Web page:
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The recently revised draft of the Indian Financial Code (IFC) has raised many eyebrows of Indian economists and policymakers. It visibly diminishes the power of the RBI Governor and limits the autonomy of the central bank.
The 188-page draft of the proposed financial code gives provisions to the government to appoint a majority of the Monetary Policy Committee. Also, if the IFC comes into effect, the RBI Governor will not have a veto over interest rates.
The revised draft is based on the recommendations of the Financial Sector Legislative Reforms Council (FSLRC) headed by former Supreme Court judge BN Srikrishna.
According to the draft, the Monetary Policy Committee will consist of 7 members. 4 of them will be appointed by the Government, and the RBI will have a say in the appointment of only 2 members. The last member will be the RBI Governor, who will also head the Committee.
While some have welcomed the plan as a step towards modernisation, most critics have attacked the plan as a threat to the independence of the RBI and the formulation of monetary policy. The major point of friction is the plan to remove the RBI Governor’s de facto control over interest rates. The new plan will dilute the RBI’s influence and cause tensions between the central bank and the finance ministry.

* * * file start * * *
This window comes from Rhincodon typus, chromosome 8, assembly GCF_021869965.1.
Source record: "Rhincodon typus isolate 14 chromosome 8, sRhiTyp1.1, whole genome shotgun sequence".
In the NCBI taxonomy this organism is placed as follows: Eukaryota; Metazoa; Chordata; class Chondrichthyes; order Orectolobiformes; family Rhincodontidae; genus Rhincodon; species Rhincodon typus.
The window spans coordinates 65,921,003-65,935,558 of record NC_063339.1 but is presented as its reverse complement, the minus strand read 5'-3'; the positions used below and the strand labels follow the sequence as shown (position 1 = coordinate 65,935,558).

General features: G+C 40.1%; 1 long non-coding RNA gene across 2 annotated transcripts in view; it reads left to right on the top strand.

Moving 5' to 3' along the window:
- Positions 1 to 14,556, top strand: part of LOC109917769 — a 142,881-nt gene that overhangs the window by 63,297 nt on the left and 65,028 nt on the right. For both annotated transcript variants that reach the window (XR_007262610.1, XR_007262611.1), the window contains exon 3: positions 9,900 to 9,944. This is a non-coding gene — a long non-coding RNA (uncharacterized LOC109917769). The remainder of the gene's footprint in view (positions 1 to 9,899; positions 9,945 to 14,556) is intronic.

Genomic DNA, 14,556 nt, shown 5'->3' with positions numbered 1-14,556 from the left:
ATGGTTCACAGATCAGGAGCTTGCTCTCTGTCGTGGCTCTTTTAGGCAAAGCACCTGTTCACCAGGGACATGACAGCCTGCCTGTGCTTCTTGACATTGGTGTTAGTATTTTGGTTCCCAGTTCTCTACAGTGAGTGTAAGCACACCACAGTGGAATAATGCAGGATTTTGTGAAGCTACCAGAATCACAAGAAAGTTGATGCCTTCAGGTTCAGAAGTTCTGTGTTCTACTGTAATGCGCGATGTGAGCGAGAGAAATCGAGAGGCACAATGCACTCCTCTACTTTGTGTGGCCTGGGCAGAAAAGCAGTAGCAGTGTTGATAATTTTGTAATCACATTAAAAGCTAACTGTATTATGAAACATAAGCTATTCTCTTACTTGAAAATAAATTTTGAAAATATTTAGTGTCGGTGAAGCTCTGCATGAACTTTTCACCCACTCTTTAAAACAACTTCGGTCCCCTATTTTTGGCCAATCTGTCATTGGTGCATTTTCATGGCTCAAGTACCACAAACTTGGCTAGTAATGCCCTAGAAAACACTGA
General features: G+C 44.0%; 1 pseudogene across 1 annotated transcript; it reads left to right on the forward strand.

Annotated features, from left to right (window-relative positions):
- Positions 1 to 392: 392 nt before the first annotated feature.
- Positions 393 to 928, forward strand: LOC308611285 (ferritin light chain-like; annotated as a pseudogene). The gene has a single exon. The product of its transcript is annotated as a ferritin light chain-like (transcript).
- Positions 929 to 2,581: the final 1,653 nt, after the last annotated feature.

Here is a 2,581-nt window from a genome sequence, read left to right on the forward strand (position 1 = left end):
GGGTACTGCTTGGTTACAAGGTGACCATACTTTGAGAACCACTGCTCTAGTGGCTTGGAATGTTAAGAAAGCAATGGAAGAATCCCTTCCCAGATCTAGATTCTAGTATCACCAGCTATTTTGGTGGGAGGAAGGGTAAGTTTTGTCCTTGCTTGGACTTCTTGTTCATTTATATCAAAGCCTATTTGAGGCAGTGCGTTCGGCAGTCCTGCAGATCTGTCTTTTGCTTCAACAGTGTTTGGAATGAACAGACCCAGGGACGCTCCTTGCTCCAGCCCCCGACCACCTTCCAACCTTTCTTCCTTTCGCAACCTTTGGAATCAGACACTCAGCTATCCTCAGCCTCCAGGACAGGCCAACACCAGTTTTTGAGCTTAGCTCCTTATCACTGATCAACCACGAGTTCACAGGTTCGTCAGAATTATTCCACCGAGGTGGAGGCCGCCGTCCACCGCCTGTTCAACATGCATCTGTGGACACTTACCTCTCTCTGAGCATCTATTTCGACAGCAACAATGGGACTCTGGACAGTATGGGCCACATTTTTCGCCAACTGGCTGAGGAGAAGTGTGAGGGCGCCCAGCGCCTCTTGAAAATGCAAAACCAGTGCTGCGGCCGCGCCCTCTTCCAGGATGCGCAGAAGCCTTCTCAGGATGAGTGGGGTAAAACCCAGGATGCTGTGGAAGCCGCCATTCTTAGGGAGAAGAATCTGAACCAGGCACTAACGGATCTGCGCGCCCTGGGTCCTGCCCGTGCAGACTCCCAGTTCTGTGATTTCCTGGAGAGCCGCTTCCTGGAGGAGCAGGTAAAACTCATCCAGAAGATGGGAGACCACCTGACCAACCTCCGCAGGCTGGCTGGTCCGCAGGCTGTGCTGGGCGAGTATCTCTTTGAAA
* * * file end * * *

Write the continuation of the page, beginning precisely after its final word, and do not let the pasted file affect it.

The problem here is that when the Monetary Policy Committee will be composed of mainly people appointed by the Government, policymaking becomes politicized. These Government-appointed members will be expected to toe the Government’s line, which invariably has short-term views on growth and inflation. And this will hurt the national growth rate.
Let’s look at this from an international perspective. In the US the Federal Open Market Committee decides the interest rates. It is comprised of 7 members who are appointed by the President but each of whom should be ratified by the Senate. The Senate has the flexibility to nullify the nomination of any of the 7 members. In The UK the Bank of England’s monetary policy committee has 9 members, the majority of whom are appointed by the central bank.
Today, Finance Secretary Rajiv Mehrishi was at pains to explain whose draft proposal was it to withdraw RBI Governor’s veto in the proposed monetary policy committee as he contradicted Chief Economic Advisor (CEA) to say it was not a proposal of FSLRC but went on to add that it was not even a government move.
“People of India own this draft report,” he said, while seeking to put at rest the controversy generated by revised draft of the Indian Financial Code (IFC) that proposes to take away the veto power of RBI Governor in deciding the benchmark interest rate.
There is a need to make the economy free and trade easy. When the Government intervenes in the functioning of the central bank and politicizes the process, deadlocks and stagnancy can be expected. Mr Raghuram Rajan and his team have displayed competence and promise – it is best to let the RBI retain its independence.